Tradition has it that nothing in England is ever started in anything like its finished form; things are supposed to happen by degrees.
Britten's post-war years began an interval in which his energies were almost exclusively focused on building both an empire and the environs in which a living and vital musical establishment could flourish outside London. During the ten years immediately following Peter Grimes Britten not only composed seven of his nine full-scale operas, he also devoted himself to the founding of both the English Opera Group (EOG, 1946–47) and the Aldeburgh Festival of Music and the Arts (AFMA, 1947–48). The latter endeavors were intimately bound up in notions of English identity: the EOG had as its purpose the fostering of a native opera tradition; the Aldeburgh Festival was meant to be a quintessentially English – if not specifically East Anglian – experience, thanks in no small part to its rootedness in the Suffolk coast and the iconic shingle that framed its eastern border.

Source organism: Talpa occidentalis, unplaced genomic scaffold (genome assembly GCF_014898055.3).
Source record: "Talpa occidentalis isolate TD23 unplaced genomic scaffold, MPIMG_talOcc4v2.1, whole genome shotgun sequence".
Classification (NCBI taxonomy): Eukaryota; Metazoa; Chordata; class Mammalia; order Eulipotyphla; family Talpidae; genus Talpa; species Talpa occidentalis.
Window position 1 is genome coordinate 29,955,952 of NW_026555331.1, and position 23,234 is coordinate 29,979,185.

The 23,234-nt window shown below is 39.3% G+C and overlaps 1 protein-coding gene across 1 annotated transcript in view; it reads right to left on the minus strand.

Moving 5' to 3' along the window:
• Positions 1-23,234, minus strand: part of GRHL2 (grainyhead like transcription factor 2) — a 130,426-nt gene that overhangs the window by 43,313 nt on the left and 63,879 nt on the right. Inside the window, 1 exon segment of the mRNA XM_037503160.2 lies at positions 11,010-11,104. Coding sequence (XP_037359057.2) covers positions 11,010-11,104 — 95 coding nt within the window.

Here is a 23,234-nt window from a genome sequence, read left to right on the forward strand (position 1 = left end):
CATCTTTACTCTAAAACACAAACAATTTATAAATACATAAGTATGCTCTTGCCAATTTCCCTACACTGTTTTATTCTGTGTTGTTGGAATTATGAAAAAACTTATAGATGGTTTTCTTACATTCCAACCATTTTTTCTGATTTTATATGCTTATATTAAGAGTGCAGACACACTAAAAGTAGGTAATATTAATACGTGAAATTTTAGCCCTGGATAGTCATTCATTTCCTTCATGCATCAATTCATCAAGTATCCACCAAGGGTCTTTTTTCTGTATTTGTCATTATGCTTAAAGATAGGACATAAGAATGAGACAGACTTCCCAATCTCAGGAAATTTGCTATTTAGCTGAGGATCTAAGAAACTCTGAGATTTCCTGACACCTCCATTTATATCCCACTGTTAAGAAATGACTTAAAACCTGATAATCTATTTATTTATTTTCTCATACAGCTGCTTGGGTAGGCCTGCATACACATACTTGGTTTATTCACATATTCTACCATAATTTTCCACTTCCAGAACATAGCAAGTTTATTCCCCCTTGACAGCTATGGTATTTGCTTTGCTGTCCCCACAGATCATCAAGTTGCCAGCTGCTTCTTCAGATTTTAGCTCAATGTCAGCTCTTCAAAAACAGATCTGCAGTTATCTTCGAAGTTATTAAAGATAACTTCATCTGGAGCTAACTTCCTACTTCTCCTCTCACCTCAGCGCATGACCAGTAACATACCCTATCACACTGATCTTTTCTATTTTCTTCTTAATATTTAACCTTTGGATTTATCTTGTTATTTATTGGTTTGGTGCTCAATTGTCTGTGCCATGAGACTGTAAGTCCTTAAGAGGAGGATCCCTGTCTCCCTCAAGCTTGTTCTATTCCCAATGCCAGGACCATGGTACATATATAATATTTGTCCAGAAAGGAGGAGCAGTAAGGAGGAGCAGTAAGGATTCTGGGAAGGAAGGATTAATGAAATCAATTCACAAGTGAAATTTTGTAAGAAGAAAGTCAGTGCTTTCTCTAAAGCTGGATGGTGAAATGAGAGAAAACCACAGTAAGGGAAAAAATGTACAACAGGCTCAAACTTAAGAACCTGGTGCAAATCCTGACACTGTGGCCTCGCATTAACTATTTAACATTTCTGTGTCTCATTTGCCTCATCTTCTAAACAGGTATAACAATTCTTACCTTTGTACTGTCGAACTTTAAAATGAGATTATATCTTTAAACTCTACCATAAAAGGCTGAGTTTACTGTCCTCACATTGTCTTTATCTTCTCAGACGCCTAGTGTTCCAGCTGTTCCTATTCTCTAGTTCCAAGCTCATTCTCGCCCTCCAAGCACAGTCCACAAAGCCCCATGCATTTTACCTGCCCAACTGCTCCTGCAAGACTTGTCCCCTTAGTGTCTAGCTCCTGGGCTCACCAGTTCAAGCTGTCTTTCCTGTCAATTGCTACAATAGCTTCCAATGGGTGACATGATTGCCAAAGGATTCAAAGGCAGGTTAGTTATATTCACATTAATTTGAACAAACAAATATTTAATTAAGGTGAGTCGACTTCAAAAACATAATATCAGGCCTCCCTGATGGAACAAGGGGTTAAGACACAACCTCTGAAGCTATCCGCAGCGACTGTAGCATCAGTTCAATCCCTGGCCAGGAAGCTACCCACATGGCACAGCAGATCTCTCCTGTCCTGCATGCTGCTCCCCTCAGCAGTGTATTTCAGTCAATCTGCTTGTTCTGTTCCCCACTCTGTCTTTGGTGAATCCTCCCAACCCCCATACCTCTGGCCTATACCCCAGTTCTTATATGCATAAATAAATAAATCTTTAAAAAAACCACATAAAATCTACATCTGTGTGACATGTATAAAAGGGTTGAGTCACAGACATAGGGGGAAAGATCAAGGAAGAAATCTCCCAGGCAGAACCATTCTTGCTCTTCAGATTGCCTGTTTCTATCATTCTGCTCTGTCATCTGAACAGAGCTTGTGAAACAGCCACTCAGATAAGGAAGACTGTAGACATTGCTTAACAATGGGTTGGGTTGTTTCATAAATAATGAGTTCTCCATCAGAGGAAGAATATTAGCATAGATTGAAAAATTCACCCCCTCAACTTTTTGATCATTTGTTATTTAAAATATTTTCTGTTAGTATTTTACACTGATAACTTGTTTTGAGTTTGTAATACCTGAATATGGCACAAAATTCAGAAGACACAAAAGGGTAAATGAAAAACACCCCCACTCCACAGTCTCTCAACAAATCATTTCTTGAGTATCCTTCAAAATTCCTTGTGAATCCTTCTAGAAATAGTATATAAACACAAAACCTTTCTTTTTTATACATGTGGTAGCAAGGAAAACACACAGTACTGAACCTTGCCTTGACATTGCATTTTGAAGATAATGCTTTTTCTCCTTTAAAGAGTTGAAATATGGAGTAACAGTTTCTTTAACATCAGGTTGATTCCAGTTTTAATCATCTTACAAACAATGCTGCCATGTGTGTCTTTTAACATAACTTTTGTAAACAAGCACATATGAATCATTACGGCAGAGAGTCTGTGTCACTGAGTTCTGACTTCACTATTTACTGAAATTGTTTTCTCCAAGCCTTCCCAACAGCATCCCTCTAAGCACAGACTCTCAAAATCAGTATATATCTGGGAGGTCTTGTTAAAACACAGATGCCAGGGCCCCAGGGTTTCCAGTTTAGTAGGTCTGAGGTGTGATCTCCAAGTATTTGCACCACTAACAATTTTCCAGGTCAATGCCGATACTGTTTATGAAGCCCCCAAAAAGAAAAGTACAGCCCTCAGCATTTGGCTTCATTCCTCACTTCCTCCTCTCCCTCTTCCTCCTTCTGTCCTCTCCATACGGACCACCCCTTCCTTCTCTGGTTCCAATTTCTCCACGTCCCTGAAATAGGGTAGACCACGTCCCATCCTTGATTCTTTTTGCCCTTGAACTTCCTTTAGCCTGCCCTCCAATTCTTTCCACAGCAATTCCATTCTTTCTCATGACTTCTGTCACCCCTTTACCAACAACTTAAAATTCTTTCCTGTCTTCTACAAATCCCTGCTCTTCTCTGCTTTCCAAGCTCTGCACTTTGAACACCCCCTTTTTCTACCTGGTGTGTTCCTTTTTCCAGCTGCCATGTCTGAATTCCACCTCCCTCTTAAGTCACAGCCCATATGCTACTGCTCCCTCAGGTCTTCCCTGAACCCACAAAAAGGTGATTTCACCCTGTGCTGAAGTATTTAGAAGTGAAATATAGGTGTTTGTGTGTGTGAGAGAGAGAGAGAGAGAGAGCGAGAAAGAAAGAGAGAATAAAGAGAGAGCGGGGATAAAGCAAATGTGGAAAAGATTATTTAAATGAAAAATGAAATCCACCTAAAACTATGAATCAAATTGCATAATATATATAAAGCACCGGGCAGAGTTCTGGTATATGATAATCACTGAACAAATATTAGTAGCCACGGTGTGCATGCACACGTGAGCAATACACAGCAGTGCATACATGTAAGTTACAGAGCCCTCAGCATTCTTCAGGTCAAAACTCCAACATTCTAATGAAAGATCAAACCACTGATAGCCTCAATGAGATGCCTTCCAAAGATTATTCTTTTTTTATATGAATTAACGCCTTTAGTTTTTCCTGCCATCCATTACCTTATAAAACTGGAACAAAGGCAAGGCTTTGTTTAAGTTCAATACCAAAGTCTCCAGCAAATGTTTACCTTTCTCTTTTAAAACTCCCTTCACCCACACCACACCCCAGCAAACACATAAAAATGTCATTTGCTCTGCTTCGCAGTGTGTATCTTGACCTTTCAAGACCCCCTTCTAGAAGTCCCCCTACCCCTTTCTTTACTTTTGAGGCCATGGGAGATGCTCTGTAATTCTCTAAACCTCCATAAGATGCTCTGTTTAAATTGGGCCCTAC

Narratives of the founding of these two entities abound in Britten scholarship, but tend to treat them either in isolation or as different but compatible. Although a recounting of the EOG's history is not complicated, its internal wranglings bear a complexity of great proportions; these are assessed at length in the biographies by Carpenter and Kildea. Likewise, the founding of the Aldeburgh Festival – if less controversial – has received its due diligence. That which has not been considered, however, is how inextricable and affined these two undertakings were. This chapter examines how the English Opera Group's founding was thoroughly enmeshed with the imminent establishment of the Aldeburgh Festival of Music and the Arts. Although the EOG focused its efforts on Britten, the repertoire selections of the Aldeburgh Festival far eclipsed those of a perceived Britten-only event. In particular, the programming of the first decade of the EOG, when viewed parallel to that of the Aldeburgh Festival, reveals the extraordinary diversity and range of the Festival as weighed against the strictly narrow scope of the programming of the EOG (see Tables 4.2 and 4.3).